Hardys perennial

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Mark Stretton visits Nottingham's Hardys & Hansons and finds that first impressions can be deceiving."Define Hardys & Hansons," I ask."We are...

Mark Stretton visits Nottingham's Hardys & Hansons and finds that first impressions can be deceiving.

"Define Hardys & Hansons," I ask.

"We are a forward-thinking, progressive regional brewer," managing director Tim Bonham proudly beams. "Everything we do is about quality and longevity."

"Sounds familiar," I think. "Heard that one before," I think.

The fact that the brewery, somewhere outside Nottingham, isn't exactly a flurry of activity and the reception and office décor seem to predate the war (The Crimean War) made me suspect otherwise. "Another sleepy regional brewer," I think.

That was the first impression.

But a closer look and a few hours spent viewing the estate left a completely different one. Sleepy may have been the case a decade ago but in recent times Hardys has transformed itself into a thinking man's brewer. "This company was built on coalmines - miners would drink pint upon pint everyday," says Tim, 50. "Now there are about three mines in all of Nottinghamshire."

The company has had to react to its changing environment. Realising that the future was not entirely wet-led it built a sizeable food business. About 32 per cent of takings in the managed business now come from food.

Much of the estate was built in the post-war reconstruction of Nottingham but latterly Hardys has focused on new builds and greenfield sites. "There are very few regional brewers with the balls to spend £2m on a new build," says Tim. "We did the first one in 1992 and it was a huge success." The company has built or acquired 26 large-scale pubs since.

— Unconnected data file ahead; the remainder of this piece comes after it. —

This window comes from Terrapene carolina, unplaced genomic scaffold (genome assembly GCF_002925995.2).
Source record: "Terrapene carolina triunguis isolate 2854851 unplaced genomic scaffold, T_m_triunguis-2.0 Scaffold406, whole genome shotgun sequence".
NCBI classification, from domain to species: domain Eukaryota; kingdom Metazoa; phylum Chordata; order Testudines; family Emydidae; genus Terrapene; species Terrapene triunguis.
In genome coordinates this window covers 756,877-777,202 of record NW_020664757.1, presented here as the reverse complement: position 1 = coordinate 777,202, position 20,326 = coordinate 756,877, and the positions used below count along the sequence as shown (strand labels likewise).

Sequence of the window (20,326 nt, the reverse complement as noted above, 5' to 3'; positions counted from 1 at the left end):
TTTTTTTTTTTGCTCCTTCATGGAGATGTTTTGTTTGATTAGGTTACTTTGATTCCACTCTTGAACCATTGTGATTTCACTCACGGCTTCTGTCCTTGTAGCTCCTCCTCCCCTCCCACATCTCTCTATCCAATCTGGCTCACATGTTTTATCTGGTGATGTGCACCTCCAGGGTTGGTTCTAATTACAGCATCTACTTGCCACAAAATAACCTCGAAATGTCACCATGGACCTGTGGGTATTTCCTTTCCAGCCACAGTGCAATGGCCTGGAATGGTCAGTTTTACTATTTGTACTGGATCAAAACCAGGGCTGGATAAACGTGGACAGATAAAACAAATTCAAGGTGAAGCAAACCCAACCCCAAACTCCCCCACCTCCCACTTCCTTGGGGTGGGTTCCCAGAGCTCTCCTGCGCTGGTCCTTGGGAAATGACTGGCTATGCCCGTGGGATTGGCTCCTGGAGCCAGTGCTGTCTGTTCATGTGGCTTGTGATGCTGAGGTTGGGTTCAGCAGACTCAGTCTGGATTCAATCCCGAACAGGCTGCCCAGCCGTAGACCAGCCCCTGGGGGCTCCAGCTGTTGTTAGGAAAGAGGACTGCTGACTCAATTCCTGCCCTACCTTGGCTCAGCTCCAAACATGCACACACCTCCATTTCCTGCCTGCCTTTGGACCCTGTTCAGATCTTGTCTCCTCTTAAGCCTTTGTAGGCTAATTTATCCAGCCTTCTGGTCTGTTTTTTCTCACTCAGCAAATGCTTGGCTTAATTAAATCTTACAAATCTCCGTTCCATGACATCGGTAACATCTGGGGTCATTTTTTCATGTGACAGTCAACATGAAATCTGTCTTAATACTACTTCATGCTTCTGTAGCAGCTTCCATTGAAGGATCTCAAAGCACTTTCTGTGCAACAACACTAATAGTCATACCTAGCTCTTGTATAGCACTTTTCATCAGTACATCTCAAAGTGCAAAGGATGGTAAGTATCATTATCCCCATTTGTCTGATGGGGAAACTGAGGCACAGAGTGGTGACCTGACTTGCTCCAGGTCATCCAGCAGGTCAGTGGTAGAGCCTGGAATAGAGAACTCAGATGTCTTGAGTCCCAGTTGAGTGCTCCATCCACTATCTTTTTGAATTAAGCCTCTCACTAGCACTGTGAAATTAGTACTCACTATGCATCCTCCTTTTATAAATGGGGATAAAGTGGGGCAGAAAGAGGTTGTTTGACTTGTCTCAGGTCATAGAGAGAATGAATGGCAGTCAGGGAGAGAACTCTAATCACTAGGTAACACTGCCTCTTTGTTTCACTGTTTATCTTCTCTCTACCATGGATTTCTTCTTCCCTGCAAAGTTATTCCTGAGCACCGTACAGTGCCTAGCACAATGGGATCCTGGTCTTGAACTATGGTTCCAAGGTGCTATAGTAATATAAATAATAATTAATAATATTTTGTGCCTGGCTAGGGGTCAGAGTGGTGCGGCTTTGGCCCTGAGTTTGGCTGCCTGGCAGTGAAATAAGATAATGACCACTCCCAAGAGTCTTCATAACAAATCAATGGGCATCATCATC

In 1991 Hardys took the decision it did not want high-street sites. "The City was continually questioning it," says Tim, who previously ran Whitbread's London pub business. "Everyone was doing very well on the high street but I knew how fickle the market could be. The customer base is fickle, the sites are leasehold, subject to upward-only rent reviews and with a mere whiff of a downturn, trade falls by 10 per cent."

The 250-strong estate (170 tenanted, 80 managed) is compact, stretching from Barnsley in the North down to Wellingborough in the South. The company is close to its customers. Anecdotal stories of Hardys running particular pubs successfully where other operators - national operators - had failed previously are numerous.

The Dog and Topper in Nottingham used to be a rundown site with a drug problem taking £1,000-a-week. A dramatic transformation ensued, with a new offer aimed at students (complete with Monopoly-board dancefloor), and the pub now takes considerably more.

A string of promotions, menus, and offers available to tenants as well as managers reveals a strong set of retail skills.

"We didn't think wine sales were as good as they should be," says retail director Jonathan Webster, 41, "so we sourced a red and a white from an Italian vineyard and put them in every pub priced at £4.99. We are now the vineyard's biggest customer."

In the past four years the company has grown sales from £38.5m to £64.8m and operating profits have soared from £6.9m to £12.3m. The financial performance of the business is beyond question but it has not been achieved by cutting corners or milking pubs. "We don't always have to think solely about the City," says Tim. "We are a public company but because of the family shareholding we can take a long-term view. Many decisions made by other companies are short-term, made to keep the share price up."

"We think our pubs will be around in 100 years," adds Jonathan. "We therefore make investments designed to endure - quality is the key. Our pubs aren't just boxes with different brands inside. I'm fairly confident you would not find a pub estate like this with too many other operators.